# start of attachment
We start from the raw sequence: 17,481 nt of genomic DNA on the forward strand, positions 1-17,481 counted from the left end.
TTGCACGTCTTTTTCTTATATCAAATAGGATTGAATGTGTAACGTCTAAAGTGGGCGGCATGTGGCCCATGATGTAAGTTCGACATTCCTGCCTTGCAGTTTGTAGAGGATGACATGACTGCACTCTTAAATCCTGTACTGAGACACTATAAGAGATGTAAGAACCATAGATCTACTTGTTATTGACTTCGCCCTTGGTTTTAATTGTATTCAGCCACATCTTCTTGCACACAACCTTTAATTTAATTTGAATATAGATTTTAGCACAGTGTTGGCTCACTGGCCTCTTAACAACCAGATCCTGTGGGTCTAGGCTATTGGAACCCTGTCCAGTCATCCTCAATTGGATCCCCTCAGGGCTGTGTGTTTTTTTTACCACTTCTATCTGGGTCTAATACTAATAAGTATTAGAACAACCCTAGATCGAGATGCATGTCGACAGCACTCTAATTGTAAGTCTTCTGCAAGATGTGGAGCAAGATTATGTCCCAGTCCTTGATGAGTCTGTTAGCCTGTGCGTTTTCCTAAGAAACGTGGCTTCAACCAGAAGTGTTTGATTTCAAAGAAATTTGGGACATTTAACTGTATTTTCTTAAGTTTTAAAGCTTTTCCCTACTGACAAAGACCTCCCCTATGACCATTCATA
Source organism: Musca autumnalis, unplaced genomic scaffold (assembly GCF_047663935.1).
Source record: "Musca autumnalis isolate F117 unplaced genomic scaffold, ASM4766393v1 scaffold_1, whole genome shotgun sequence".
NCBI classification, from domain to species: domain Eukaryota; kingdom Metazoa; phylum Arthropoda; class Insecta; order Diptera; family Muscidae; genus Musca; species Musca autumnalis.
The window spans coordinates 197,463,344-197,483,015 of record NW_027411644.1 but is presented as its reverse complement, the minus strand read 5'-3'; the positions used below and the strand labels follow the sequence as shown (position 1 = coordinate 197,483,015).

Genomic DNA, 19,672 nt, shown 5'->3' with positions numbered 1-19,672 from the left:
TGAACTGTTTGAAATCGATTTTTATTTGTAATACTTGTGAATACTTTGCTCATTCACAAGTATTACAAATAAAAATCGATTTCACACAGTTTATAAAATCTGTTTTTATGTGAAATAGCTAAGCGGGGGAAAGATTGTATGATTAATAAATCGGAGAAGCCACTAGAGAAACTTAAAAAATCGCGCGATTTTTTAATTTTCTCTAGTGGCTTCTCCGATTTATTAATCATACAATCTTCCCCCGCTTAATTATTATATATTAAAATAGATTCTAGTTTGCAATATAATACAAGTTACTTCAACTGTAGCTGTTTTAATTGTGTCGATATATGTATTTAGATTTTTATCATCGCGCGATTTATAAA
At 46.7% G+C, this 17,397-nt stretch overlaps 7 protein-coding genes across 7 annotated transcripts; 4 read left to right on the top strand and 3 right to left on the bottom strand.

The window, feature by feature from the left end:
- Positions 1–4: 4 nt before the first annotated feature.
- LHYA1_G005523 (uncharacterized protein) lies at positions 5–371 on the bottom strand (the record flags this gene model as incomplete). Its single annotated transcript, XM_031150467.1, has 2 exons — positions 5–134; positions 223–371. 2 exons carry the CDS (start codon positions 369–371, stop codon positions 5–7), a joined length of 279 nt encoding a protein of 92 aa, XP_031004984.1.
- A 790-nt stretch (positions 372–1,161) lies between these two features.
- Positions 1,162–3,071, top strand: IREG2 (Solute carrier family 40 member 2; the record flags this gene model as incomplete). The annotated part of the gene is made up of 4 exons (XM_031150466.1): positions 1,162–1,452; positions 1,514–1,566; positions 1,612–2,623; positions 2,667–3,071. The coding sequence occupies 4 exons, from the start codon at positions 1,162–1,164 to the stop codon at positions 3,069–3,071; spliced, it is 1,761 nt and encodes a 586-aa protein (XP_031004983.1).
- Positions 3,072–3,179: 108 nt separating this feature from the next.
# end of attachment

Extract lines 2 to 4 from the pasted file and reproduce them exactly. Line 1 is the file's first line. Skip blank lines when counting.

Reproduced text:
TTGCACGTCTTTTTCTTATATCAAATAGGATTGAATGTGTAACGTCTAAAGTGGGCGGCATGTGGCCCATGATGTAAGTTCGACATTCCTGCCTTGCAGTTTGTAGAGGATGACATGACTGCACTCTTAAATCCTGTACTGAGACACTATAAGAGATGTAAGAACCATAGATCTACTTGTTATTGACTTCGCCCTTGGTTTTAATTGTATTCAGCCACATCTTCTTGCACACAACCTTTAATTTAATTTGAATATAGATTTTAGCACAGTGTTGGCTCACTGGCCTCTTAACAACCAGATCCTGTGGGTCTAGGCTATTGGAACCCTGTCCAGTCATCCTCAATTGGATCCCCTCAGGGCTGTGTGTTTTTTTTACCACTTCTATCTGGGTCTAATACTAATAAGTATTAGAACAACCCTAGATCGAGATGCATGTCGACAGCACTCTAATTGTAAGTCTTCTGCAAGATGTGGAGCAAGATTATGTCCCAGTCCTTGATGAGTCTGTTAGCCTGTGCGTTTTCCTAAGAAACGTGGCTTCAACCAGAAGTGTTTGATTTCAAAGAAATTTGGGACATTTAACTGTATTTTCTTAAGTTTTAAAGCTTTTCCCTACTGACAAAGACCTCCCCTATGACCATTCATA
Source organism: Musca autumnalis, unplaced genomic scaffold (assembly GCF_047663935.1).
Source record: "Musca autumnalis isolate F117 unplaced genomic scaffold, ASM4766393v1 scaffold_1, whole genome shotgun sequence".